The World Health Organization is assembling an international coalition to provide drugs to millions of HIV-AIDS victims. The coalition brings major donors and governments together with private agencies to fight HIV-AIDS.
AIDS is no longer the almost automatic death sentence that it once was. However, in the developing world, where the new retroviral drugs that have been so effective in fighting the disease are not widely available, AIDS remains just about as deadly as ever. The World Health Organization estimates about three million people will die of AIDS this year, and 99 percent of these deaths will be in developing countries.
The organization calculates that only 300,000 people, or five percent, of people living with HIV-AIDS, are getting the treatment they need. The agency calls this unacceptable and says the new coalition will try to turn this situation around.
The director of the World Health Organization's HIV-AIDS department, Bernard Schwartlander, says one recurring myth is that giving treatment to people in poor countries is not feasible because there are not enough doctors or systems in place to ensure people take the drugs.
"We now have overwhelming evidence from an increasing number of small projects that this is not true," said Dr. Schwartlander. "One, you can very effectively deliver drugs in all these circumstances. Secondly, people adhere to the treatments because, like everywhere else in the world, if people are sick, if their families suffer from a very heavy burden of having to care for people, they do take the drugs. They listen, they learn."
Dr. Schwartlander said small-scale pilot projects in Latin America, Africa and Asia show that drug therapy can be very successful even in very poor areas when communities get involved in treatment programs. He said the challenge ahead is to expand these programs so that thousands of people can be treated.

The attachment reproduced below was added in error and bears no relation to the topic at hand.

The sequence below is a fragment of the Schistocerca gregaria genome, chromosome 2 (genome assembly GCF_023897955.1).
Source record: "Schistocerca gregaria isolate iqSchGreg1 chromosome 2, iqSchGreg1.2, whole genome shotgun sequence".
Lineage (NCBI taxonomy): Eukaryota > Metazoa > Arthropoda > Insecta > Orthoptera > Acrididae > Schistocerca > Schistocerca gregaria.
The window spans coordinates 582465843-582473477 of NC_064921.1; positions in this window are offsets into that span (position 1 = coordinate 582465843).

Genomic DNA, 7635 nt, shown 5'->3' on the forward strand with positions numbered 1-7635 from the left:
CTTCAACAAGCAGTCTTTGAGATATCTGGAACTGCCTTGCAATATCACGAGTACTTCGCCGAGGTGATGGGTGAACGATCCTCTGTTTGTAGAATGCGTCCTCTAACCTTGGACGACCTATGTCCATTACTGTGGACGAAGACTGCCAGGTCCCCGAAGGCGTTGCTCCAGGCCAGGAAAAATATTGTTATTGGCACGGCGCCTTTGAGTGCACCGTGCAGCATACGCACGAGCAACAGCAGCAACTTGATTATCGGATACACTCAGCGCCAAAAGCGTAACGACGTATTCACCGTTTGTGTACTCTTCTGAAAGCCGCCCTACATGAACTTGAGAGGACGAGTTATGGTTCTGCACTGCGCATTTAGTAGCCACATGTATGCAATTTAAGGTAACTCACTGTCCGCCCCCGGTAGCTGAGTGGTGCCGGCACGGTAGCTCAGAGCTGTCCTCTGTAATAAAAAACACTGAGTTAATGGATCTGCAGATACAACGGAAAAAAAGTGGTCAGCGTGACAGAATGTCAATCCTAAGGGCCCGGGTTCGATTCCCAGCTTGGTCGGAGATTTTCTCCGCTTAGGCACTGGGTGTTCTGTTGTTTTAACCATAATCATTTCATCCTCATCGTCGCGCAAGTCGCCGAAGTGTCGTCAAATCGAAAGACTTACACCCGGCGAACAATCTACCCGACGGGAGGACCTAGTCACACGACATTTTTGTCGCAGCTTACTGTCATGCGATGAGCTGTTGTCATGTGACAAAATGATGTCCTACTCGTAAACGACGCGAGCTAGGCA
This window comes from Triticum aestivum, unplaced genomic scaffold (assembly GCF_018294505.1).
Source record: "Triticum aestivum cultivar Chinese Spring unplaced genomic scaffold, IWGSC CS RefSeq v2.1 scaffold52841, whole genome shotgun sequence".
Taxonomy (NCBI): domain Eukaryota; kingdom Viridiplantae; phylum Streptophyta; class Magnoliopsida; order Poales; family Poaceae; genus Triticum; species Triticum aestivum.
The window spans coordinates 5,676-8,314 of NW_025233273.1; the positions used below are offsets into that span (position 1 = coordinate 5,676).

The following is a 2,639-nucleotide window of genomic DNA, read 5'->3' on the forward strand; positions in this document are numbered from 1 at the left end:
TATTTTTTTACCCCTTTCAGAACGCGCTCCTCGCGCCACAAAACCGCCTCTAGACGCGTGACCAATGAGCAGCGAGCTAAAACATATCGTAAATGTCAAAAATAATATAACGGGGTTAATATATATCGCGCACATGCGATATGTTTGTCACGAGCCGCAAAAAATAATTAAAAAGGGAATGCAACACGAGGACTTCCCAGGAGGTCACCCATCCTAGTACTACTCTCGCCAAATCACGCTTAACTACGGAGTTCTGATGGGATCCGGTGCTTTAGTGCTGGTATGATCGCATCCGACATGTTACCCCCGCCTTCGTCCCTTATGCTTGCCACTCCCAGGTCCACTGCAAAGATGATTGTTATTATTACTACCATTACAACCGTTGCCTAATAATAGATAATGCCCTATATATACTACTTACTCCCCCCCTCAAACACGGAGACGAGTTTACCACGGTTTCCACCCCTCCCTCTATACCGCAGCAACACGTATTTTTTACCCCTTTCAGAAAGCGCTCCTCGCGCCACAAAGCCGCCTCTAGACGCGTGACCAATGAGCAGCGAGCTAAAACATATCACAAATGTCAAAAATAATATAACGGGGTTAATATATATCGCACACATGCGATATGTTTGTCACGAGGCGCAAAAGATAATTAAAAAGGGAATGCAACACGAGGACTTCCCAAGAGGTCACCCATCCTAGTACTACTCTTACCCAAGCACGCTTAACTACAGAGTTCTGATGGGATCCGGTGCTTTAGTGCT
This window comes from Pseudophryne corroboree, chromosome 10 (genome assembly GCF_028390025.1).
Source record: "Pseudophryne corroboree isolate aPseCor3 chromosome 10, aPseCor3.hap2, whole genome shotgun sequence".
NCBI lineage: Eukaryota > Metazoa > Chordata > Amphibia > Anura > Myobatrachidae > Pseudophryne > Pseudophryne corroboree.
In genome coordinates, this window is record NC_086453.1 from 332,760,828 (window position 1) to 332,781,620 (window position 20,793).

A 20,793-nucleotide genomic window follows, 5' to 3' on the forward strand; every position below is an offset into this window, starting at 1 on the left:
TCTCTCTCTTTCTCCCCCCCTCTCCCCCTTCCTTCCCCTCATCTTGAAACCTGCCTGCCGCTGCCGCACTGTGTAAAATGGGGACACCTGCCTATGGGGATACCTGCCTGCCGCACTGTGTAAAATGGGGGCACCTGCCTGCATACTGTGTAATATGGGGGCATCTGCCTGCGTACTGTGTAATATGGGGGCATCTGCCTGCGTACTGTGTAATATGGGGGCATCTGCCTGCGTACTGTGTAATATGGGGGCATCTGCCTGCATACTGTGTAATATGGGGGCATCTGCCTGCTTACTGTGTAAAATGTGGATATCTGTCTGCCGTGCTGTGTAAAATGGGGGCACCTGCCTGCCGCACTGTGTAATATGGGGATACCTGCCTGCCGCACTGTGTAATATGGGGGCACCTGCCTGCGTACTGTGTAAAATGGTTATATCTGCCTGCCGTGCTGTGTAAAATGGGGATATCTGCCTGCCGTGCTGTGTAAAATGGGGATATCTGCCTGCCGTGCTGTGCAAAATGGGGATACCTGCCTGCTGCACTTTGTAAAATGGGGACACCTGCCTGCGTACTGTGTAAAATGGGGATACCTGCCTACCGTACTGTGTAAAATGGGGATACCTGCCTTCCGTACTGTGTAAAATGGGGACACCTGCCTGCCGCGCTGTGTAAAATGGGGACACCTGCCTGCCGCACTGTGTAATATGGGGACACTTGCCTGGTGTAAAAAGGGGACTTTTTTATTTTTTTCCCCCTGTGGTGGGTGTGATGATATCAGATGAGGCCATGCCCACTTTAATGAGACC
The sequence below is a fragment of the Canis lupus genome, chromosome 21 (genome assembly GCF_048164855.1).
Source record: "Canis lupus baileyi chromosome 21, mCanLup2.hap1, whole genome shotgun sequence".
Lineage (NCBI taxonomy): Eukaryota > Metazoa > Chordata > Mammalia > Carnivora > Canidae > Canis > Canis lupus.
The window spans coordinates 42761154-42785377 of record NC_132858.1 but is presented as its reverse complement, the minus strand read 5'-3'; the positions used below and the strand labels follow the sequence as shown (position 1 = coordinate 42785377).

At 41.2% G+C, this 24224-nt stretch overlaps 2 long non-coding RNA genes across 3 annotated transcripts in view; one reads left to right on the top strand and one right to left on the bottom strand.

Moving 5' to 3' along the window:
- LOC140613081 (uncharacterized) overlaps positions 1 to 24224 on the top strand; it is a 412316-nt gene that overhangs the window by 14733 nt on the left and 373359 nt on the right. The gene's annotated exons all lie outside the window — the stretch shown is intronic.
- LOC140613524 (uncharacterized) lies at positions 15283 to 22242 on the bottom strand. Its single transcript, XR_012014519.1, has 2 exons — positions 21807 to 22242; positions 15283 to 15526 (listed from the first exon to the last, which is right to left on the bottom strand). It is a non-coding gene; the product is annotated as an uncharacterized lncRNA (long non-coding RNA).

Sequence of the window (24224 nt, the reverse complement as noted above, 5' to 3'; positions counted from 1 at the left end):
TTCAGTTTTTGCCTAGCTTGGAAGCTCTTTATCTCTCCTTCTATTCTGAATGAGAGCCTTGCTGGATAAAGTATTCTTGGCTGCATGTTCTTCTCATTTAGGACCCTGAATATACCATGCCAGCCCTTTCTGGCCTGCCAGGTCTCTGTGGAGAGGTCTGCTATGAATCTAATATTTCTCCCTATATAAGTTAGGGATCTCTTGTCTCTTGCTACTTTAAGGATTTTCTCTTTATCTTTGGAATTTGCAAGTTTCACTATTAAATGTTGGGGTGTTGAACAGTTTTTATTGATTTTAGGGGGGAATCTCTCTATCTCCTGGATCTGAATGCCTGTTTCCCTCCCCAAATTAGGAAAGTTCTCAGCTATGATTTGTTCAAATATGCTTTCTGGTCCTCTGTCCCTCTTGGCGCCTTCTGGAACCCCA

Fezeka Kuzwayo is a community worker from Kwazulu Natal in South Africa. She also has HIV-AIDS. She said the coalition is important for her because she is tired of having big organizations telling her and others like her what they can or cannot do.
"For me this coalition is about making sure that there are not any more orphans, like the five that I have to look after because their father died because he could not get antiretrovirals," said Ms. Kuzwayo. "And, it is making sure as well that I am alive because now that their father has died, that this person who has taken upon herself to look after them does not drop dead the next day... For me it is about making sure that these antiretrovirals come to my village."
The price for a year's treatment for HIV has fallen in recent years from $10,000 (US) per person to less than $300. But this price is still too high for people in poorer countries.
The World Health Organization says governments have to move away from viewing HIV treatment as a burden to the national health budget. Instead, it says they should view it as an important investment in the future of the country.